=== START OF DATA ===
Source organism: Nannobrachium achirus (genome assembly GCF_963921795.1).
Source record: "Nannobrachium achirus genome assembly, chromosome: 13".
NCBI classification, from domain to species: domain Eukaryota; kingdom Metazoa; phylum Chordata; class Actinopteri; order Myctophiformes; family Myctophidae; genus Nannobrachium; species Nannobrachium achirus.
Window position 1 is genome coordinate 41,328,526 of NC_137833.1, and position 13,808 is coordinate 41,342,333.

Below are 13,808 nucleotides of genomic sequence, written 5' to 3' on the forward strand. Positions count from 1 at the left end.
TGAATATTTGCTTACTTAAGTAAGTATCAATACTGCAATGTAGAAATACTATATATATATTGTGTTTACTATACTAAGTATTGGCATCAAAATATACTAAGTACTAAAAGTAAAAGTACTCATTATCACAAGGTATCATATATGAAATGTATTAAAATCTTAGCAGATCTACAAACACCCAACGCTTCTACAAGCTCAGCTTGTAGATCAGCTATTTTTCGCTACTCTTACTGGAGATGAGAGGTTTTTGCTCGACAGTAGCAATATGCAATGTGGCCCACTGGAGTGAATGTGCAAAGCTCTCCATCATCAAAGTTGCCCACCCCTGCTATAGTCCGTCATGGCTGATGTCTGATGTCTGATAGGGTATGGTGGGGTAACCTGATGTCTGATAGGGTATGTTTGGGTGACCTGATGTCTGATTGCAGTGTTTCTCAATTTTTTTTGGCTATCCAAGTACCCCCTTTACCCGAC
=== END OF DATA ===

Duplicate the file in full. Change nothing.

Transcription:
Source organism: Nannobrachium achirus (genome assembly GCF_963921795.1).
Source record: "Nannobrachium achirus genome assembly, chromosome: 13".
NCBI classification, from domain to species: domain Eukaryota; kingdom Metazoa; phylum Chordata; class Actinopteri; order Myctophiformes; family Myctophidae; genus Nannobrachium; species Nannobrachium achirus.
Window position 1 is genome coordinate 41,328,526 of NC_137833.1, and position 13,808 is coordinate 41,342,333.

Below are 13,808 nucleotides of genomic sequence, written 5' to 3' on the forward strand. Positions count from 1 at the left end.
TGAATATTTGCTTACTTAAGTAAGTATCAATACTGCAATGTAGAAATACTATATATATATTGTGTTTACTATACTAAGTATTGGCATCAAAATATACTAAGTACTAAAAGTAAAAGTACTCATTATCACAAGGTATCATATATGAAATGTATTAAAATCTTAGCAGATCTACAAACACCCAACGCTTCTACAAGCTCAGCTTGTAGATCAGCTATTTTTCGCTACTCTTACTGGAGATGAGAGGTTTTTGCTCGACAGTAGCAATATGCAATGTGGCCCACTGGAGTGAATGTGCAAAGCTCTCCATCATCAAAGTTGCCCACCCCTGCTATAGTCCGTCATGGCTGATGTCTGATGTCTGATAGGGTATGGTGGGGTAACCTGATGTCTGATAGGGTATGTTTGGGTGACCTGATGTCTGATTGCAGTGTTTCTCAATTTTTTTTGGCTATCCAAGTACCCCCTTTACCCGAC